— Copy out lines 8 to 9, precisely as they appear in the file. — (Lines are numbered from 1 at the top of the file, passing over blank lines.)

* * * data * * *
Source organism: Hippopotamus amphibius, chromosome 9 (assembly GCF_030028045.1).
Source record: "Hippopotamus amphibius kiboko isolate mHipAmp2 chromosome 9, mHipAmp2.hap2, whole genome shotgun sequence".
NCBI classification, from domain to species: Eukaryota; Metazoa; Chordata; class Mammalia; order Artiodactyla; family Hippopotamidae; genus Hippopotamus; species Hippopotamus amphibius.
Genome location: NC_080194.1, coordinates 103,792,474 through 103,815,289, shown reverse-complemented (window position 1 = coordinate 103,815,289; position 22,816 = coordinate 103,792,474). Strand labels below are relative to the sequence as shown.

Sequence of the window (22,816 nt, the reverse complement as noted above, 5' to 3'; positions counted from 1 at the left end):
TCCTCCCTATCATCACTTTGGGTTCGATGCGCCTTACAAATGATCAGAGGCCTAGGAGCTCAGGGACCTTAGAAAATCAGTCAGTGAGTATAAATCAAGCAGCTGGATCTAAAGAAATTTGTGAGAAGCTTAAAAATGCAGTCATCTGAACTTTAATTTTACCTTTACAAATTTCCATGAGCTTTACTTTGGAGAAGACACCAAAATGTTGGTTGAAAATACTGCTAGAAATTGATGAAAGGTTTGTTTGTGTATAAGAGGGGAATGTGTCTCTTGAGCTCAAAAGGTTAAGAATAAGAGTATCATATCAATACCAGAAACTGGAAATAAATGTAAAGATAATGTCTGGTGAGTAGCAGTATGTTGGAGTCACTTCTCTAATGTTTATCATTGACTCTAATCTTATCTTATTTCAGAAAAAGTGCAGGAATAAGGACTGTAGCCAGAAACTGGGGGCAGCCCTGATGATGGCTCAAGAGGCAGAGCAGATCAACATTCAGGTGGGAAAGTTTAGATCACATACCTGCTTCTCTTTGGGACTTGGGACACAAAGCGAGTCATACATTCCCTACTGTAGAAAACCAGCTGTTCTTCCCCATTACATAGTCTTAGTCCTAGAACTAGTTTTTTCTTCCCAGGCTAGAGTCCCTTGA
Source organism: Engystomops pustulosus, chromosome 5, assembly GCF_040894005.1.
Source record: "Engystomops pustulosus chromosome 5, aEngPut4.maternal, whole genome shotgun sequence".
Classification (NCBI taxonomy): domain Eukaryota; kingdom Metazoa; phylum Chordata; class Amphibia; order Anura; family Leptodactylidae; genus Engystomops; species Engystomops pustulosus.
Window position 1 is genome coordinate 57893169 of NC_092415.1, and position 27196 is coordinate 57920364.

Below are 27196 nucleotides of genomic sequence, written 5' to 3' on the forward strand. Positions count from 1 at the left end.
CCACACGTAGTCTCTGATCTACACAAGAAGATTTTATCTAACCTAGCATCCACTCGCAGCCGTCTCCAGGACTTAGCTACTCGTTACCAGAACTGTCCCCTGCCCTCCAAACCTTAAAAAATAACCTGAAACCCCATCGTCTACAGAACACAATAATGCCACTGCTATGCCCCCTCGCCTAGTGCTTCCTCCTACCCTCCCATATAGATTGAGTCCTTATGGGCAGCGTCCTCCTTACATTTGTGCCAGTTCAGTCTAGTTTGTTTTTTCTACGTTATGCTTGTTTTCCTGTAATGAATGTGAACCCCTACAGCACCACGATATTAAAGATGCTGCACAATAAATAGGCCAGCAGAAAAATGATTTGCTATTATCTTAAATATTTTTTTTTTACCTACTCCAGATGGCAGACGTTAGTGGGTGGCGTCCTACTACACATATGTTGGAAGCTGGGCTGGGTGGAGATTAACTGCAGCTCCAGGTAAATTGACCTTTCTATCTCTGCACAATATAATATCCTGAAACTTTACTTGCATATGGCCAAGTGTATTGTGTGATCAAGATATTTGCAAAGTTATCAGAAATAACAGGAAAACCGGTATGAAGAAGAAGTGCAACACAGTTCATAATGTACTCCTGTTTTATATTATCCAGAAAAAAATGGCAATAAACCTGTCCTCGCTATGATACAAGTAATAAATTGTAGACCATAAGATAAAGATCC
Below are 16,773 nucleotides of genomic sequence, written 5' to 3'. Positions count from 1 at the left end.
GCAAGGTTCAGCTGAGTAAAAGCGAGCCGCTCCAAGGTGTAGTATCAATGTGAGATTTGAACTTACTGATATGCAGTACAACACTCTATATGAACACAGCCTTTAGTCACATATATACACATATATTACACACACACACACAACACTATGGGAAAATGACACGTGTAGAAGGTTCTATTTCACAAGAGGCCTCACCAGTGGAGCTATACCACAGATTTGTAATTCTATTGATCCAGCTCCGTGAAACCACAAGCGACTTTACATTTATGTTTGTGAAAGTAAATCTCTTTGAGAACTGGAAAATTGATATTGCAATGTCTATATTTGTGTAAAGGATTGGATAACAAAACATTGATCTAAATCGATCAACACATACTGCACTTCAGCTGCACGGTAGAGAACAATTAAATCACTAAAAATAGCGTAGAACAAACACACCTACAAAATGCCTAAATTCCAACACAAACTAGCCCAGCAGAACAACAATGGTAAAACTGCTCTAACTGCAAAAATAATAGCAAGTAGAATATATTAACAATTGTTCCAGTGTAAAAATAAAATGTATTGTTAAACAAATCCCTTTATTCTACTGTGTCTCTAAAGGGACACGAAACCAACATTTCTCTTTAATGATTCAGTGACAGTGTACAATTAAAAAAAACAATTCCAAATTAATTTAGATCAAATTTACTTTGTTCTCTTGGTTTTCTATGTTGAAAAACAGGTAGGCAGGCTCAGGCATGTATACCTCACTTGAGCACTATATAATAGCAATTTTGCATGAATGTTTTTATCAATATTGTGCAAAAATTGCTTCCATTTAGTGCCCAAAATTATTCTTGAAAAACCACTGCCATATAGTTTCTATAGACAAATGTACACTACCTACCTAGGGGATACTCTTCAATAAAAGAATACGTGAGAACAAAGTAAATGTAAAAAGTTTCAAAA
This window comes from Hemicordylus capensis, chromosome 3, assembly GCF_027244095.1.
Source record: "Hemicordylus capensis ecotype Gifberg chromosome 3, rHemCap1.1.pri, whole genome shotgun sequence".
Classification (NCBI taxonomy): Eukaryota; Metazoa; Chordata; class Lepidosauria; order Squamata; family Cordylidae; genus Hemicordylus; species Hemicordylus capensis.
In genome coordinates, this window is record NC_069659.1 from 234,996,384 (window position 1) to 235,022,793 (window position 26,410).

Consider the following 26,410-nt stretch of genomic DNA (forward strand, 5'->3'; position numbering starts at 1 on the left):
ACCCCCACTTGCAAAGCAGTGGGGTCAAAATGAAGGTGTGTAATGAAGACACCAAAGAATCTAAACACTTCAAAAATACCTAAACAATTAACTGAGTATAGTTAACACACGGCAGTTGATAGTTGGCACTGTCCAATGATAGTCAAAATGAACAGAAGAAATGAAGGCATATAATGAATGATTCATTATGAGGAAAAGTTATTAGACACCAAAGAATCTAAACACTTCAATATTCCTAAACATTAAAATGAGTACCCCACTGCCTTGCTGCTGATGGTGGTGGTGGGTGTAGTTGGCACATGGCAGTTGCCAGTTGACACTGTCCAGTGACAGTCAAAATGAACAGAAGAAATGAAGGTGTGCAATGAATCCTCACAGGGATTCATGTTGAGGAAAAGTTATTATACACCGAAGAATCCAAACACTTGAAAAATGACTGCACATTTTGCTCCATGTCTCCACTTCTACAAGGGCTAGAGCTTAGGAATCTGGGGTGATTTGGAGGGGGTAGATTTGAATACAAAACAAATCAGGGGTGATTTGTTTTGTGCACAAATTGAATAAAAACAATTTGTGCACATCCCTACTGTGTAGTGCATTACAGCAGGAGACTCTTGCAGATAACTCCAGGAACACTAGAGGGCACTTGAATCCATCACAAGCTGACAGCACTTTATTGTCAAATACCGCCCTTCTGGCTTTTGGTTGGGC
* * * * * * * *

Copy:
Source record: "Engystomops pustulosus chromosome 5, aEngPut4.maternal, whole genome shotgun sequence".
Classification (NCBI taxonomy): domain Eukaryota; kingdom Metazoa; phylum Chordata; class Amphibia; order Anura; family Leptodactylidae; genus Engystomops; species Engystomops pustulosus.